Nigerian singer, songwriter, and guitarist Majek Fashek died from esophageal cancer on June 1, 2020 in New York. Much like his fellow reggae musician Robert Nesta (Bob) Marley, Fashek’s life and music seemed larger than life. And much like Marley, Fashek died too soon of cancer, robbing the world of an iconic musical force.
Early life and influences
Born Majekodunmi Fasheke in Benin City in 1963, Fashek’s life and music epitomized the cultural diversity of Nigeria and its musical offerings. After his parents’ divorce, he lived with his mother, a person who would continue to play a prominent role in his life. For instance, Fashek wrote ‘Mother’, a song with lyrics that include: ‘Mother (Mother) / Never cry / Mother (mother) / Show your smile’.
Music and spirituality were other prominent forces in young Fasheke’s life that he would carry through to adulthood. He wrote songs for his Aladura church choir and learned to play the guitar and trumpet.
Putting these musical talents into practice, Fasheke joined the band Jastix. Using the stage name Rajesh Kanal, he performed alongside fellow band members Black Rice Osagie, Amos McRoy Gregg (later known as Amos McRoy), and later Ras Kimono. Jastix received national recognition by performing as the house band for the television programme Music Panorama.
Jastix also served as session musicians for Edi Rasta, a reggae singer later known as Evi-Edna Ogholi, and toured with the Mandators, another reggae group. Fasheke/Kanal left the group in 1988 and adopted the name Majek Fashek.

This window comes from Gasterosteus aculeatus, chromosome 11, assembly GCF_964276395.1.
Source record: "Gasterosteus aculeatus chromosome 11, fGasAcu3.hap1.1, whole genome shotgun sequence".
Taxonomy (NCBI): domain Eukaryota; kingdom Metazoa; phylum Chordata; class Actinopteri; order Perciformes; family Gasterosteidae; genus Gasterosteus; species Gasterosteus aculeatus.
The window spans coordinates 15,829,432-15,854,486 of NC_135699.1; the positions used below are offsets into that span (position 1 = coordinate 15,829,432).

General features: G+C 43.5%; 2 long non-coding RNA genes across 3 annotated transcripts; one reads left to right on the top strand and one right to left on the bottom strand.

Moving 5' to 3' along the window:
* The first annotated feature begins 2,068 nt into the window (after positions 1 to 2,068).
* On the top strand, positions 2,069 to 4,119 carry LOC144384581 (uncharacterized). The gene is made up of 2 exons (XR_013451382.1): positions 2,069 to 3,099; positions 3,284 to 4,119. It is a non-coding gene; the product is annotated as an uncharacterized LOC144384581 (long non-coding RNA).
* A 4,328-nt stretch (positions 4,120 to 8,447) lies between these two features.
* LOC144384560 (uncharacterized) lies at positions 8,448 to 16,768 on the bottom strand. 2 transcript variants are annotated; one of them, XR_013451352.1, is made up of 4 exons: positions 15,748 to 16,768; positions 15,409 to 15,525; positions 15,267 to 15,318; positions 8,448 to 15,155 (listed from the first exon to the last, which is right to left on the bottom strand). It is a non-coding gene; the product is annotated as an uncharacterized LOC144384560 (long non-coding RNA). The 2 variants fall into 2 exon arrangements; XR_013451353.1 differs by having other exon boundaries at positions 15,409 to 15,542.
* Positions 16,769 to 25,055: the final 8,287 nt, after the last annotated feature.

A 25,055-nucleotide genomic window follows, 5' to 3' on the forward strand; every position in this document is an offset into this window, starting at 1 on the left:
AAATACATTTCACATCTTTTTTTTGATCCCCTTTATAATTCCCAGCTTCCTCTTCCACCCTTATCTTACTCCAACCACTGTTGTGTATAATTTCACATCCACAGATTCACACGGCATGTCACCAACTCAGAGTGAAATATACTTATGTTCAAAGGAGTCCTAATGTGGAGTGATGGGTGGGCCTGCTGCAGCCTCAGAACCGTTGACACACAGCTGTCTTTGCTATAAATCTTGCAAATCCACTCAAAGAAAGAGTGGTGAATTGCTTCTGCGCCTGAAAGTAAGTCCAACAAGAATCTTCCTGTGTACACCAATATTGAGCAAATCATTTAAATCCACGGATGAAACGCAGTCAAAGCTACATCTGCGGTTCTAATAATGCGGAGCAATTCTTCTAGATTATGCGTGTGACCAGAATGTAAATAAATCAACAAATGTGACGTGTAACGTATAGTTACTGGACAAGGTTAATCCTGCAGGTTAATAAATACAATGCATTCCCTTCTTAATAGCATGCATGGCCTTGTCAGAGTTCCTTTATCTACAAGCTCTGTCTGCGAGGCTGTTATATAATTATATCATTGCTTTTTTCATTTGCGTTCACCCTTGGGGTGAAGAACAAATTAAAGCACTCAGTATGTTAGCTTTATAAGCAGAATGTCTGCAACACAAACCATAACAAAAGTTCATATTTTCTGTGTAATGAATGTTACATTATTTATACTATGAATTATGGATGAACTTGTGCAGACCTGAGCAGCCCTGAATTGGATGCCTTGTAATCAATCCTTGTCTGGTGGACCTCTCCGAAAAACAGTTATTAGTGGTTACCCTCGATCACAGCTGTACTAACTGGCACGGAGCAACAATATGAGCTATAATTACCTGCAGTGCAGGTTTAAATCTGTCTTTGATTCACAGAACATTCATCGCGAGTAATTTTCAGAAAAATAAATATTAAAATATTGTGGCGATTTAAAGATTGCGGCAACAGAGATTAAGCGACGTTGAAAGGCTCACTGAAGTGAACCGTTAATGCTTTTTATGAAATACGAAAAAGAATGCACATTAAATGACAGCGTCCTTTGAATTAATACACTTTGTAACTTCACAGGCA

Fashek’s solo career was phenomenally successful from the start. He released his debut album, Prisoner of Conscience, on Tabansi Records in 1988. The album’s title shared similarities with Prisoners of Conscience, the name of Fashek’s backing band.
Prisoner of Conscience included the hit single ‘Send Down the Rain’. The album, the song, and Fashek earned several Performing Musicians Association of Nigeria (PMAN) awards in 1989.
That same year, Fashek released another album, I&I Experience. This album included the song ‘Free Africa, Free Mandela,’ a song about South Africa that reflected his political consciousness.
Other work for other labels followed, including the album So Long Too Long for CBS Nigeria 1991 and Spirit of Love for Interscope Records, also in 1991. A few years later, in 1994, the Flame Tree label released The Best of Majek Fashek.
Fashek also released the albums Rainmaker in 1997 and Little Patience in 2004. His work also includes ‘We Are Not Afraid,’ a 2016 song and celebrity video that raised money for the Human Rights Watch and the International Rescue Committee.
Along with an active recording career, Fashek performed around the world. He performed at large concert venues and more intimate clubs in Nigeria, the United States, and other countries. He also appeared on television programmes, such as the U.S. talk show Late Night with David Letterman, where he sang ‘So Long Too Long’ in 1992.
The musician’s live performances often included an odd occurrence. Fashek would wait to play his hit ‘Send Down the Rain’ until the end of concerts at outdoor venues. He did so because when he performed ‘Send Down the Rain’ during an outdoor concert, it often rained during the song.